"Sunflower"  in  News

Back by:  jaicoree  on  October 25, 2016 10:27 AM



Tae-sik was a true delinquent during his high school years, having drooped out of school and constantly fighting, along with his two lackeys, Yang-gi and Chang-moo. Choi Do-pil was the leader of the local mob during that period, and was desperately trying to persuade Tae-sik to join their ranks. During his last effort, he attacked Tae-sik, along with his henchmen, wishing to kill him. However, they failed miserably as he injured one of them named Byeong-jin and killed another. The result was that Tae-sik was sent to prison and Choi Do-pil's gang was dismantled.

During his stay in prison, and while everybody expected from Yang-gi and Chang-moo to take over the area, another mobster, named Jo Pan-soo made his appearance. Along with Byeong-jin, he forced the two aforementioned to join his gang and gradually gained control of the area.

Ten years later, Tae-sik is released on parole, having changed, radically, inside the prison. He decides to stay with Deok-ja, the owner of Sunflower diner and her daughter, Hee-joo, since he considers them as his family. He spends his days calmly, working in the diner and trying to fulfill a number of life goals he has written down on a small notebook.

However, Jo Pan-soo has recently been voted in the city council and has set as his life goal to build a nightclub and a mall in the area where Sunflower is situated. To accomplish that, he has tasked Yang-gi and Chang-moo with "persuading" Deok-ja to abandon her shop. Unavoidably, Tae-sik's presence complicates things

Kang Seok-beomdirects and pens a film that, despite its unoriginal script, is presented in a fashion that makes it stand apart, since it is more a drama than a gangster film. The realism that permeates most of its duration, definitely works in that direction. In that aspect,"Sunflower"benefits the most from Kim Woo-jae's cinematography, who portrays the poor, gang-controlled neighborhood without any effort for idealization, despite some images of beauty here and there. Kang retains that sense of realism in the majority of the film, with the sole exception of the ending sequence, which is, however, the most impressive in the film, in a one-against-all style.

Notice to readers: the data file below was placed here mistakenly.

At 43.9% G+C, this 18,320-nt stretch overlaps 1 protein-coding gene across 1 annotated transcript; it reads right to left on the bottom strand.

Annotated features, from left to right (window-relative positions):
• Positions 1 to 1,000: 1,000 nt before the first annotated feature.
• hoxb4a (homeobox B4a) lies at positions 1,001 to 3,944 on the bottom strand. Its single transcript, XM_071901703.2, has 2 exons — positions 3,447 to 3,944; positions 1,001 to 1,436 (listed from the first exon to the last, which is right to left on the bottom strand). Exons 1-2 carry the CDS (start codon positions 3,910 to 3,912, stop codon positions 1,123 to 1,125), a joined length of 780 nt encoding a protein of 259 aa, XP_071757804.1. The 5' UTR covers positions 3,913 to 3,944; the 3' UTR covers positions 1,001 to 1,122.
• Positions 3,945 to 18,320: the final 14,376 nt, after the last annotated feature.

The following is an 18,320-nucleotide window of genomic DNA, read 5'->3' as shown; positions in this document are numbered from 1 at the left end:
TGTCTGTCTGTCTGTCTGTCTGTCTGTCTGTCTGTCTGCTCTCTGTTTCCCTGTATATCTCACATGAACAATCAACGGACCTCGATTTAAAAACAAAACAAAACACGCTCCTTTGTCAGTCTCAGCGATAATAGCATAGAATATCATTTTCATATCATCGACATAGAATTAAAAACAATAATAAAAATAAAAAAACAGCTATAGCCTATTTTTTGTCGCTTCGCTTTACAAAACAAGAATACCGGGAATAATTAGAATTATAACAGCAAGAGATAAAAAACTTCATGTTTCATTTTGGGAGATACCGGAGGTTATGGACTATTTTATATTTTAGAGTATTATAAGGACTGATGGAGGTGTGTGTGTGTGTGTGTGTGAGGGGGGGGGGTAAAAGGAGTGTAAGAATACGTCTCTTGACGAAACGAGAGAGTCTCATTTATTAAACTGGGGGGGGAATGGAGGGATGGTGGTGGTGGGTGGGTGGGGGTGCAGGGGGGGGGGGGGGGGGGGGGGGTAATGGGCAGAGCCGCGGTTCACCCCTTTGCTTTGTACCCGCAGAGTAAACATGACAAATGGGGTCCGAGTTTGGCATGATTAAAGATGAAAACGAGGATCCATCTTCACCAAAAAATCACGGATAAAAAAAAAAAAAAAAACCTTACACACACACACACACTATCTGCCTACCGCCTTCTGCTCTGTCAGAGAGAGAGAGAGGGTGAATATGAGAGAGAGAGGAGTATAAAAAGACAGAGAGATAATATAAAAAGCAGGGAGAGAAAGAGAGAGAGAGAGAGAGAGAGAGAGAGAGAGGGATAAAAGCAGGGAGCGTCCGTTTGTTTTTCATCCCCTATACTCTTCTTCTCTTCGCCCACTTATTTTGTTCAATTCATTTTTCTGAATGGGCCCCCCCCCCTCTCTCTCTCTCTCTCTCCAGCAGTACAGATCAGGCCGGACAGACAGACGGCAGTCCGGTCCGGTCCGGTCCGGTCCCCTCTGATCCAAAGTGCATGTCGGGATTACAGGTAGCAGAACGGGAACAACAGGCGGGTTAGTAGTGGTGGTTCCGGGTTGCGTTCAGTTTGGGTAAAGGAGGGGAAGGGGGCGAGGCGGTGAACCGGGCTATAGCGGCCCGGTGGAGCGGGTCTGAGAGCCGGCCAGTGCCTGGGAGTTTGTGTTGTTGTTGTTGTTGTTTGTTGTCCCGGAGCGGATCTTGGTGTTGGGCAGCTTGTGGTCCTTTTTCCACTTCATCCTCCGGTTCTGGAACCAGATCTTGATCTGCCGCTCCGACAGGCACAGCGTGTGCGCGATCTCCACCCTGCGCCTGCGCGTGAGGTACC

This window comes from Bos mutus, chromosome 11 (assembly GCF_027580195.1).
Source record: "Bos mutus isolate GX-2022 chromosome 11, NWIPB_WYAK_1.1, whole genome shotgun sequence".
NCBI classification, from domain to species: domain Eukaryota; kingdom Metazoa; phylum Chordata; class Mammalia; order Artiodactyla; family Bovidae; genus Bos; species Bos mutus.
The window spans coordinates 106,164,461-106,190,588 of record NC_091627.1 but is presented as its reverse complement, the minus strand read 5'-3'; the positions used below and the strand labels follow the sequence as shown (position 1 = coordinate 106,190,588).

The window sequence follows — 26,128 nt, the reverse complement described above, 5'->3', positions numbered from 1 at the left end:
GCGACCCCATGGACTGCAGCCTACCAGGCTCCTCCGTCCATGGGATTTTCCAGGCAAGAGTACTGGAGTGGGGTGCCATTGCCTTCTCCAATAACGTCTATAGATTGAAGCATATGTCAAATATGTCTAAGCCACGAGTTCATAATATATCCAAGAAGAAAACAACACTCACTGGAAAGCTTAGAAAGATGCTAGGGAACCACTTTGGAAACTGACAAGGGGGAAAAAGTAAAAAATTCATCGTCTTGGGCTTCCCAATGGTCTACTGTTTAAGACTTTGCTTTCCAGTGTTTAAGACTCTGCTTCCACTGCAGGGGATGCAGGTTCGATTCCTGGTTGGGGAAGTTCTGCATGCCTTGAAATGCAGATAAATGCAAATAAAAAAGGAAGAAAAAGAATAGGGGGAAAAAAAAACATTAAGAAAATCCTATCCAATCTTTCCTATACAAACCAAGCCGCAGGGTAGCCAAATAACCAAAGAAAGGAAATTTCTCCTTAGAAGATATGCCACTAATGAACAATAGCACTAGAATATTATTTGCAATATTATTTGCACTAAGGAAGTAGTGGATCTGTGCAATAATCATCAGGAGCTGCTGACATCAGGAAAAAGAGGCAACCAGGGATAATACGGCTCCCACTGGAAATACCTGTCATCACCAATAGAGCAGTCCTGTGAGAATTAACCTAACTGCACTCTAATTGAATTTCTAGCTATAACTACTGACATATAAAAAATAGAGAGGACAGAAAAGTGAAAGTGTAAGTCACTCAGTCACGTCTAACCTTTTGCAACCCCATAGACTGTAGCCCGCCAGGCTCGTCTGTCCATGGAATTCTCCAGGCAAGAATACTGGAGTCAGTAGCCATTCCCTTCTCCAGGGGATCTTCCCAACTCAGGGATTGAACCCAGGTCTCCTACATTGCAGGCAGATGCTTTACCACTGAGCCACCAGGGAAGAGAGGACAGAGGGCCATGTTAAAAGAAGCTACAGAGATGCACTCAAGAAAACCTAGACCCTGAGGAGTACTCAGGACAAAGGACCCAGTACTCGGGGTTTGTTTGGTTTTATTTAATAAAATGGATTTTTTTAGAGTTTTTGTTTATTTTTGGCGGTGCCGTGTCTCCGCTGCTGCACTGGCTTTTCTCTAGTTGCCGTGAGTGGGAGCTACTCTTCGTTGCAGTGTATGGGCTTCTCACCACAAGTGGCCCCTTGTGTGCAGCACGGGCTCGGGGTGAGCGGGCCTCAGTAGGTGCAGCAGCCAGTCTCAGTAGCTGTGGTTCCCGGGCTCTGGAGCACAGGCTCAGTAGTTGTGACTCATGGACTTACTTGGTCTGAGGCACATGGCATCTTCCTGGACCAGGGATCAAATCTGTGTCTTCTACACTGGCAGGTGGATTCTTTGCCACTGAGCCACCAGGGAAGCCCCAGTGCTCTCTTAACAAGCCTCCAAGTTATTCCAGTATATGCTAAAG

Kang bases the movie onKim Rae-won's performance and he delivers wonderfully as Tae-sik. He is quite convincing, either as a timid, regretful character or as a hate-driven vigilante. The fact that he has to portray his feelings without uttering many words makes his role more difficult, and is a testament to his effort.

Kim Hae-sookas Deok-ja andKim Byeong-okas Pan-soo provide adequate performances, while Huy Yi-jae as Hee-joo some of the most entertaining scenes in the film, with her interaction withKim Rae-won.


"Sunflower"is not a masterpiece, but a more than decent title, that benefits the most by the direction andKim Rae-won's performance, as it combines, adequately, the drama with the gangster film.

Review by Panos Kotzathanasis



"Sunflower"is directed byKang Seok-beomand featuresKim Rae-won,Kim Hae-sook,Heo I-jae,Kim Byeong-ok,Kim Jeong-taeandHan Jeong-soo.

Source from :Hancinema

uploaded images.


We welcome your comments, but please be civil, DO NOT SPAM ON TOPIC. Comments deemed inappropriate will be removed and repeat will banned. Commention is a provilege that will be revoked for violations od our Comment Policy .

Comments from our old comments platform are still in the process of moving over. If you notice any comments missing they will likely re-appear soon. Thnk you for your patience.